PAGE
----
In Nigeria, by contrast, the “Consolidated Police Salary Structure, CONPOSS that was released in March 2011…(indicates that a) police recruit earns a consolidated annual salary of N108, 233, 00 and a monthly consolidated salary of N9, 019.42 but when N676.46 is deducted as pension, the recruit goes home with N8, 342.96.” Former IGP, Mohammed Abubakar announced a N50,000 minimum wage for police men and women in 2012, as widely reported in the media. The “improved” package is still quite ludicrous under the current economic climate. The package offered police should make it unattractive to take bribes or engage in human rights violations.
It is important to highlight continuous police training that focuses on use of least force. A non-militarized service orientation to overcome years of militaristic mentality is long overdue. Post-colonial UK police, for example, do not routinely have guns in their holster. A civilian oriented service accompanied by change of philosophy is required. As a relatively benign example, the archaic name — Nigeria Police Force — shows how far behind the police are. Policing has gone scientific the world over. Basic technological tools of policing are available and Nigeria’s widely acknowledged human power may be easily trained to make use of such technology.
Torture by police in Nigeria cannot be decontextualized or de-historicized. A psyche that has developed over the years in our society means that police officers are occasionally hired to collect debts from neighbours and business partners; settle land disputes, guard owambe gatherings, and help to intimidate motorists while office holders are being chauffeur-driven. Police men and women are drawn from society. They embody society; they give expression to the values, attitudes, biases and prejudices — for better or worse — of the society. A society’s trajectories, contours, social relations fundamentally shape the type of police establishment.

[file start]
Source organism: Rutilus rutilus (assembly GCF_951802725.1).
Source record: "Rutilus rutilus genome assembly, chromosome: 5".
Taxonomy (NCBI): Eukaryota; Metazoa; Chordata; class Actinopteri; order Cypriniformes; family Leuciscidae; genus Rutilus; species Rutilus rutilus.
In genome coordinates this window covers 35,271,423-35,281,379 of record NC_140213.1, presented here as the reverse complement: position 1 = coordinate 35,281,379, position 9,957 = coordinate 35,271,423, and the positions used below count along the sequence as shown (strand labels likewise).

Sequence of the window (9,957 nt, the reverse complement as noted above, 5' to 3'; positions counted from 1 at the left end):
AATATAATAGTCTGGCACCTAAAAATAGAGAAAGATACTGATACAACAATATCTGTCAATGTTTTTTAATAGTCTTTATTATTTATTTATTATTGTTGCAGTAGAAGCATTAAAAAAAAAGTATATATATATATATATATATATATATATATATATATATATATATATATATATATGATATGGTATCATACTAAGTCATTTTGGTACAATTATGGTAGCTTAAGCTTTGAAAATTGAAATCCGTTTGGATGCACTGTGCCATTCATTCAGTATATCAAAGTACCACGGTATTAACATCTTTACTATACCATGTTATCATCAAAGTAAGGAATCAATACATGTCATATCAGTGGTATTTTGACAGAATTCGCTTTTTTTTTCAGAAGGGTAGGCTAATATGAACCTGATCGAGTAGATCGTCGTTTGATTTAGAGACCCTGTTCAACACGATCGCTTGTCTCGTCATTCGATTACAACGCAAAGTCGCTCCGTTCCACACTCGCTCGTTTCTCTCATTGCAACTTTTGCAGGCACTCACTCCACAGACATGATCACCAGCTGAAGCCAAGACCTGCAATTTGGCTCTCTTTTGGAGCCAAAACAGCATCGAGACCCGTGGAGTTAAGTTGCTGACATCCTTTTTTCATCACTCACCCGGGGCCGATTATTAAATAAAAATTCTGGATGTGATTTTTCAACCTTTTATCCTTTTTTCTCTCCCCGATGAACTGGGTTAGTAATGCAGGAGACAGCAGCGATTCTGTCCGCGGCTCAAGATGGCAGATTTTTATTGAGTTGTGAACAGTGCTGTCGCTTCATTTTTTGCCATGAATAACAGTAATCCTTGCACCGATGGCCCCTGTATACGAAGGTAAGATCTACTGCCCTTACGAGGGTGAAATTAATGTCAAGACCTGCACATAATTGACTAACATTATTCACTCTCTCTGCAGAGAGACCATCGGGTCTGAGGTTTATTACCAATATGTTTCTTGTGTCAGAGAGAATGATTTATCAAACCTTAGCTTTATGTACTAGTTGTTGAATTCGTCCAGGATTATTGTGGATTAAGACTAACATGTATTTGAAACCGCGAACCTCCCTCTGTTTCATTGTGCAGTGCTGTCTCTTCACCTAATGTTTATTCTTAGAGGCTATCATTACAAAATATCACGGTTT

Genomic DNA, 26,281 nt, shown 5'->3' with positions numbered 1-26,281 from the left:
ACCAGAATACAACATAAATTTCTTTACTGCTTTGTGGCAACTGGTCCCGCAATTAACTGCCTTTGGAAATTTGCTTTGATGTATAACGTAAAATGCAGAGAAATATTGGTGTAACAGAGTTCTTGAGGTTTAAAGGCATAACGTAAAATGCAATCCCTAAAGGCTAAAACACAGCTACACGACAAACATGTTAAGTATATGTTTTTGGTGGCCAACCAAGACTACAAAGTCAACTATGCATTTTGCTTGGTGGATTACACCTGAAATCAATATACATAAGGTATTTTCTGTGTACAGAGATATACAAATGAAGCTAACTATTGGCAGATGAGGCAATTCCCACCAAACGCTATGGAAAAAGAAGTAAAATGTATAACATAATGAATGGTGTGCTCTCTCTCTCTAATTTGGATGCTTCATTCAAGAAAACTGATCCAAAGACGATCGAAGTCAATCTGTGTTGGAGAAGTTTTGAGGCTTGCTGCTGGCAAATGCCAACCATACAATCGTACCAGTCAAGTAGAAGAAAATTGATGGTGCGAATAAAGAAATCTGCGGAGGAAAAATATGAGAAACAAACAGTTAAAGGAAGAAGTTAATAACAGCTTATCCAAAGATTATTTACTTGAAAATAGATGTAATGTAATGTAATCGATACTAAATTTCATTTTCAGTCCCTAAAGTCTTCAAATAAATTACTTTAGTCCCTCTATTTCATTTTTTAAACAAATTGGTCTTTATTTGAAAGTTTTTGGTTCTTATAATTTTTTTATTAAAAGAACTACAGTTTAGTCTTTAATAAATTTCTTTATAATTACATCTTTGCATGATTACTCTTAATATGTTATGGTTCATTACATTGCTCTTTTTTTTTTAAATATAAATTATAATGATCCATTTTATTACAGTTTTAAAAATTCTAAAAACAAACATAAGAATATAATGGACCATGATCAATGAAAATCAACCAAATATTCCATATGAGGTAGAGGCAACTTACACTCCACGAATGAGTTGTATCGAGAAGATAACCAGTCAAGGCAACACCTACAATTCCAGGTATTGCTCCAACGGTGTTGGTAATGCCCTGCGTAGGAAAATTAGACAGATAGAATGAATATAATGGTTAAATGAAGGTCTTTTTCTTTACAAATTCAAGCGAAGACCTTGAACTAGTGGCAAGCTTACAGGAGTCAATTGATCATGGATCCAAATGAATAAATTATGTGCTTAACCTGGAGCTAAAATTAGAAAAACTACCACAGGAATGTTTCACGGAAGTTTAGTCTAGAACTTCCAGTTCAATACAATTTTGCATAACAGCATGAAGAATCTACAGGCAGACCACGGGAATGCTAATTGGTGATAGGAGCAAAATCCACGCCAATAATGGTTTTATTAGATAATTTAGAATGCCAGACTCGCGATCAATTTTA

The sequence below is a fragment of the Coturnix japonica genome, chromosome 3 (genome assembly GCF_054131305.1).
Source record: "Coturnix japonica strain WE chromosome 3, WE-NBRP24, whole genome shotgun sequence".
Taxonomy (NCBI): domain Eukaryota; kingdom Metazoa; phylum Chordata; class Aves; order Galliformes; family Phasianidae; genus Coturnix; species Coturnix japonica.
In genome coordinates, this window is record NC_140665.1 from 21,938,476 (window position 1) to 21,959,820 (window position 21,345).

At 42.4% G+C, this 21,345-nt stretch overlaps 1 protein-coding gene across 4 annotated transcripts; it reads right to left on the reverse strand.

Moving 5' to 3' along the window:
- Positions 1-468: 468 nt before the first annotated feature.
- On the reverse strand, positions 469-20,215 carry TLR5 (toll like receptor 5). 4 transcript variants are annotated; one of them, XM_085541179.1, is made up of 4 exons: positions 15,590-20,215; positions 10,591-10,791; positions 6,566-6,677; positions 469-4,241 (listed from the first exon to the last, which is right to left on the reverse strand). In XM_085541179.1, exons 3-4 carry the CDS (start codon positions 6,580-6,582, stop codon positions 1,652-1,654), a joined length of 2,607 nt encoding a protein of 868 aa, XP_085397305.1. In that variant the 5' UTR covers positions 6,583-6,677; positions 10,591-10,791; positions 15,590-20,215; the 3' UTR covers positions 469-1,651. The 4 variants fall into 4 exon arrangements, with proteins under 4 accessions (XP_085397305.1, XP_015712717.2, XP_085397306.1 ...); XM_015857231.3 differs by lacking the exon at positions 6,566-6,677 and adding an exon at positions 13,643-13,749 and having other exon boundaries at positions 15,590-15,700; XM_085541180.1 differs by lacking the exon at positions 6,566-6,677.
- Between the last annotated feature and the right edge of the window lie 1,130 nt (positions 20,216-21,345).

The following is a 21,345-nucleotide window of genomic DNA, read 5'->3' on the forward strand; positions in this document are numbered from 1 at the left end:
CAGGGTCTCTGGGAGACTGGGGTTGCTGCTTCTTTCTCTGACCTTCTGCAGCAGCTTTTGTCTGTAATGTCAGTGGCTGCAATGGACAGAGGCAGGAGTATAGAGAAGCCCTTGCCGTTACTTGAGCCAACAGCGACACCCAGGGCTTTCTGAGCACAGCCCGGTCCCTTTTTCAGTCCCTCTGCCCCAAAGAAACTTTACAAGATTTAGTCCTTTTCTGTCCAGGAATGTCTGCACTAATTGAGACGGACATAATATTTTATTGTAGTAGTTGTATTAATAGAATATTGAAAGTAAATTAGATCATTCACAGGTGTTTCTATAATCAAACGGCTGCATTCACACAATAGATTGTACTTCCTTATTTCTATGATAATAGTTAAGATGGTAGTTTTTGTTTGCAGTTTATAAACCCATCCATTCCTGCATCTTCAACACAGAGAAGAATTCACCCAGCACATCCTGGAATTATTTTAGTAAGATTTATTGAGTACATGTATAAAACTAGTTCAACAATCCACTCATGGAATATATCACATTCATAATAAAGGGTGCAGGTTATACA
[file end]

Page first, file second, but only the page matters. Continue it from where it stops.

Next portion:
One way to go is to continue the politics of denial. The other approach is to accept criticism and make changes. All Nigerians have a stake in policing but the primary responsibility rests with the Nigerian state to ensure that its apparatus of law enforcement is brought in line with the 21st Century. The work must now begin.
‘Tope Oriola is assistant professor of criminology at the University of Alberta, Canada. He is author of Criminal Resistance? The Politics of Kidnapping Oil Workers.